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  3. The Ediacaran Period (635 to 541 Ma) marks the global transition to a more productive biosphere, evidenced by increased availability of food and oxidants, the appearance of macroscopic animals, significant populations of eukaryotic phytoplankton, and the onset of massive phosphorite deposition. We propose this entire suite of changes results from an increase in the size of the deep-water marine phosphorus reservoir, associated with rising sulfate concentrations and increased remineralization of organic P by sulfate-reducing bacteria. Simple mass balance calculations, constrained by modern anoxic basins, suggest that deep-water phosphate concentrations may have increased by an order of magnitude without any increase in the rate of P input from the continents. Strikingly, despite a major shift in phosphorite deposition, a new compilation of the phosphorus content of Neoproterozoic and early Paleozoic shows little secular change in median values, supporting the view that changes in remineralization and not erosional P fluxes were the principal drivers of observed shifts in phosphorite accumulation. The trigger for these changes may have been transient Neoproterozoic weathering events whose biogeochemical consequences were sustained by a set of positive feedbacks, mediated by the oxygen and sulfur cycles, that led to permanent state change in biogeochemical cycling, primary production, andmore »biological diversity by the end of the Ediacaran Period.« less
  4. The extent to which Paleozoic oceans differed from Neoproterozoic oceans and the causal relationship between biological evolution and changing environmental conditions are heavily debated. Here, we report a nearly continuous record of seafloor redox change from the deep-water upper Cambrian to Middle Devonian Road River Group of Yukon, Canada. Bottom waters were largely anoxic in the Richardson trough during the entirety of Road River Group deposition, while independent evidence from iron speciation and Mo/U ratios show that the biogeochemical nature of anoxia changed through time. Both in Yukon and globally, Ordovician through Early Devonian anoxic waters were broadly ferruginous (nonsulfidic), with a transition toward more euxinic (sulfidic) conditions in the mid–Early Devonian (Pragian), coincident with the early diversification of vascular plants and disappearance of graptolites. This ~80-million-year interval of the Paleozoic characterized by widespread ferruginous bottom waters represents a persistence of Neoproterozoic-like marine redox conditions well into the Phanerozoic.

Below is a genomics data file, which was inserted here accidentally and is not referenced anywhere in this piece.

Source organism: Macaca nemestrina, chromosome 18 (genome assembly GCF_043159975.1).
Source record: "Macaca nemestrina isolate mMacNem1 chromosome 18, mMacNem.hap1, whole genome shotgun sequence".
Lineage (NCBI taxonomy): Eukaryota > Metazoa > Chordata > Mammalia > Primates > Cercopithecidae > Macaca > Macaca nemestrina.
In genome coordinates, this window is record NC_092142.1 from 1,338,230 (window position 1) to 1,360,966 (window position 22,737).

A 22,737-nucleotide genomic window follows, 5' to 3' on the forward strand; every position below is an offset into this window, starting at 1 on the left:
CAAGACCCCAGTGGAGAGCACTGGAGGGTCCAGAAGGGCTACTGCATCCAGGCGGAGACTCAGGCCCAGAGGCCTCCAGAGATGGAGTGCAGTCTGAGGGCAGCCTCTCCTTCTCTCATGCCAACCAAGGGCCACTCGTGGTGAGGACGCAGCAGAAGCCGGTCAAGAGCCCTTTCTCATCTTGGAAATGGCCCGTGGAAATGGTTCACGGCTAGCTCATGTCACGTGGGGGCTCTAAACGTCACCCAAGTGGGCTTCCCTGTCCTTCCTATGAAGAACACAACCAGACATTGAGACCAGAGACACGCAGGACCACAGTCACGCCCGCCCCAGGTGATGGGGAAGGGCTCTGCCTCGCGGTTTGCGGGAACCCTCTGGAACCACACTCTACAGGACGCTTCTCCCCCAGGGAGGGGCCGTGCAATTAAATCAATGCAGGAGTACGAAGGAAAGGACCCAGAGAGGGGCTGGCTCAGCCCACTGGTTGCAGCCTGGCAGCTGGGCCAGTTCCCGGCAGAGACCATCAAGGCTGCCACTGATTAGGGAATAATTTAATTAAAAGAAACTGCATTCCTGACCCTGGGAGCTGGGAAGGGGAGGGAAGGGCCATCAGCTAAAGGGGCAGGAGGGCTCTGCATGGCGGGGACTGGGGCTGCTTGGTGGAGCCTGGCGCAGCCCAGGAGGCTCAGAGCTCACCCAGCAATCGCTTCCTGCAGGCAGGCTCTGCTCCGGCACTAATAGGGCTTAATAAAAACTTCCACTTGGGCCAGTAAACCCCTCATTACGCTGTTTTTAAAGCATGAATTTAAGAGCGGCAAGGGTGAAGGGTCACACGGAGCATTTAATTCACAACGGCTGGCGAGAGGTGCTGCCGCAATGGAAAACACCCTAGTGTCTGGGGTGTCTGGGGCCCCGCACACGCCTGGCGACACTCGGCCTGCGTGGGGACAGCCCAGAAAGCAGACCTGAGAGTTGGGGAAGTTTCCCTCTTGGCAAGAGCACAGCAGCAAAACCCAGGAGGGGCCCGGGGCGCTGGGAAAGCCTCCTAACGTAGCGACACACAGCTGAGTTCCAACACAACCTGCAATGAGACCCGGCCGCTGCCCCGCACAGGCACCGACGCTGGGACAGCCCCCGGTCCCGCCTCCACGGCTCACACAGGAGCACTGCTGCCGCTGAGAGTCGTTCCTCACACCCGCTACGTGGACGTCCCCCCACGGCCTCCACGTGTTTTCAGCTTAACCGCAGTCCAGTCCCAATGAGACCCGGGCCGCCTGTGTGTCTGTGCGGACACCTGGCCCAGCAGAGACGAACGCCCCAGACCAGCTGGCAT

5. The rise of animals occurred during an interval of Earth history that witnessed dynamic marine redox conditions, potentially rapid plate motions, and uniquely large perturbations to global biogeochemical cycles. The largest of these perturbations, the Shuram carbon isotope excursion, has been invoked as a driving mechanism for Ediacaran environmental change, possibly linked with evolutionary innovation or extinction. However, there are a number of controversies surrounding the Shuram, including its timing, duration, and role in the concomitant biological and biogeochemical upheavals. Here we present radioisotopic dates bracketing the Shuram on two separate paleocontinents; our results are consistent with a global and synchronous event between 574.0 ± 4.7 and 567.3 ± 3.0 Ma. These dates support the interpretation that the Shuram is a primary and synchronous event postdating the Gaskiers glaciation. In addition, our Re-Os ages suggest that the appearance of Ediacaran macrofossils in northwestern Canada is identical, within uncertainty, to similar macrofossils from the Conception Group of Newfoundland, highlighting the coeval appearance of macroscopic metazoans across two paleocontinents. Our temporal framework for the terminal Proterozoic is a critical step for testing hypotheses related to extreme carbon isotope excursions and their role in the evolution of complex life.